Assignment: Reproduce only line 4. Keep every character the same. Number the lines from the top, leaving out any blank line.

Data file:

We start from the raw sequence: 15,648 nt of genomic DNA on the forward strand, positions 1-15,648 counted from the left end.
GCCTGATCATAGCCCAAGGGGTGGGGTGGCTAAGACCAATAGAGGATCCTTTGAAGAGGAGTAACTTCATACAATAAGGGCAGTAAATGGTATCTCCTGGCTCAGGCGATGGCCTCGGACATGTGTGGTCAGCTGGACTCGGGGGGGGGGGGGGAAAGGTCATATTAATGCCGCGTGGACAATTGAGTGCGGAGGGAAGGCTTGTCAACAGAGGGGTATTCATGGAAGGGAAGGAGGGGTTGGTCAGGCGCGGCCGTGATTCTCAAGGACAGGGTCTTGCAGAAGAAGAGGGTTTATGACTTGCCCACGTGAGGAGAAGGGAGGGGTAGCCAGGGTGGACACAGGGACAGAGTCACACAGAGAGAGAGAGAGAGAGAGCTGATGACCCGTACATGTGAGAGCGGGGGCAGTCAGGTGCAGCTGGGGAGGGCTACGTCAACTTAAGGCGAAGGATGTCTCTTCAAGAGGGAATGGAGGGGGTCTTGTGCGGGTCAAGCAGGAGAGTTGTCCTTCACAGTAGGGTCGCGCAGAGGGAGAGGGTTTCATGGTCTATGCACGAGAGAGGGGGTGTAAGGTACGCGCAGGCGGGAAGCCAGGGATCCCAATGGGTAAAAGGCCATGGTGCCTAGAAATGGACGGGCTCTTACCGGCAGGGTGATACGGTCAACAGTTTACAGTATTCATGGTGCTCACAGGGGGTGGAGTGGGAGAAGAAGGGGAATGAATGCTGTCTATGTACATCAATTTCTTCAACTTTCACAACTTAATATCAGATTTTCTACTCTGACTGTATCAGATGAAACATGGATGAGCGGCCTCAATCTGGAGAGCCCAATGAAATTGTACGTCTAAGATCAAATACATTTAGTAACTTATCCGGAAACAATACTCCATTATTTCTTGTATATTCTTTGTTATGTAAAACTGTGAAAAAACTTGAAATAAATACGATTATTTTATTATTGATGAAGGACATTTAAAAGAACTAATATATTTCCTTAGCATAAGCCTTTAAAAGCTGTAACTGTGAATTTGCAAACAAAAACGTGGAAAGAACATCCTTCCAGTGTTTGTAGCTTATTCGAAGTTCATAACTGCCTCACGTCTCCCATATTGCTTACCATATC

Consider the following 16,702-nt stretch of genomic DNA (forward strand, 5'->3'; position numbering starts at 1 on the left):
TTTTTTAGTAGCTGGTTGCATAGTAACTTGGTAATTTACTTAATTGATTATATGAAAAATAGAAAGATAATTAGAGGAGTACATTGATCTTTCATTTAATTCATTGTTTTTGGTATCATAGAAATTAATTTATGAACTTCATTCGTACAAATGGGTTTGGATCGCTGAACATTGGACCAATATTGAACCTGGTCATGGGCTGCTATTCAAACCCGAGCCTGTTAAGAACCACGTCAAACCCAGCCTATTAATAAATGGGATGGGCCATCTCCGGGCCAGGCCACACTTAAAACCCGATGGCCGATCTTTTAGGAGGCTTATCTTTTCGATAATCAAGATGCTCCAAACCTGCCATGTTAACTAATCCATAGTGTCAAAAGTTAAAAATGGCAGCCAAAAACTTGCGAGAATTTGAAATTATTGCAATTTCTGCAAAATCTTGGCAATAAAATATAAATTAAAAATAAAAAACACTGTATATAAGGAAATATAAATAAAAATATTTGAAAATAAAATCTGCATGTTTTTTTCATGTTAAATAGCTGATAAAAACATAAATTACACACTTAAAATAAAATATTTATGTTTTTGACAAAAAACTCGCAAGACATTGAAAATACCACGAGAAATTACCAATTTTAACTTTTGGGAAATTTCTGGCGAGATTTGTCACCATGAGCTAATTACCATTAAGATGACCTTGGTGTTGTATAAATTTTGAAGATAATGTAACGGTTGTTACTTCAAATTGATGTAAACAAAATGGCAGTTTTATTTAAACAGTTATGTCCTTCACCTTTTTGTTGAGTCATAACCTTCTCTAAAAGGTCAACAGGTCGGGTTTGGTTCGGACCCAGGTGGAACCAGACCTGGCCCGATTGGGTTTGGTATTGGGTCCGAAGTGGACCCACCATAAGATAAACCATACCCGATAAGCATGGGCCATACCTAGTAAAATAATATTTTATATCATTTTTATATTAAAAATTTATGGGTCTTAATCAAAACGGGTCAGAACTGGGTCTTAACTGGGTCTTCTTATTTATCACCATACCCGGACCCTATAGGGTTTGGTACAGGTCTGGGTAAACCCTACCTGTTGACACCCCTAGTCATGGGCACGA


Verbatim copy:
TTTTTTAGTAGCTGGTTGCATAGTAACTTGGTAATTTACTTAATTGATTATATGAAAAATAGAAAGATAATTAGAGGAGTACATTGATCTTTCATTTAATTCATTGTTTTTGGTATCATAGAAATTAATTTATGAACTTCATTCGTACAAATGGGTTTGGATCGCTGAACATTGGACCAATATTGAACCTGGTCATGGGCTGCTATTCAAACCCGAGCCTGTTAAGAACCACGTCAAACCCAGCCTATTAATAAATGGGATGGGCCATCTCCGGGCCAGGCCACACTTAAAACCCGATGGCCGATCTTTTAGGAGGCTTATCTTTTCGATAATCAAGATGCTCCAAACCTGCCATGTTAACTAATCCATAGTGTCAAAAGTTAAAAATGGCAGCCAAAAACTTGCGAGAATTTGAAATTATTGCAATTTCTGCAAAATCTTGGCAATAAAATATAAATTAAAAATAAAAAACACTGTATATAAGGAAATATAAATAAAAATATTTGAAAATAAAATCTGCATGTTTTTTTCATGTTAAATAGCTGATAAAAACATAAATTACACACTTAAAATAAAATATTTATGTTTTTGACAAAAAACTCGCAAGACATTGAAAATACCACGAGAAATTACCAATTTTAACTTTTGGGAAATTTCTGGCGAGATTTGTCACCATGAGCTAATTACCATTAAGATGACCTTGGTGTTGTATAAATTTTGAAGATAATGTAACGGTTGTTACTTCAAATTGATGTAAACAAAATGGCAGTTTTATTTAAACAGTTATGTCCTTCACCTTTTTGTTGAGTCATAACCTTCTCTAAAAGGTCAACAGGTCGGGTTTGGTTCGGACCCAGGTGGAACCAGACCTGGCCCGATTGGGTTTGGTATTGGGTCCGAAGTGGACCCACCATAAGATAAACCATACCCGATAAGCATGGGCCATACCTAGTAAAATAATATTTTATATCATTTTTATATTAAAAATTTATGGGTCTTAATCAAAACGGGTCAGAACTGGGTCTTAACTGGGTCTTCTTATTTATCACCATACCCGGACCCTATAGGGTTTGGTACAGGTCTGGGTAAACCCTACCTGTTGACACCCCTAGTCATGGGCACGA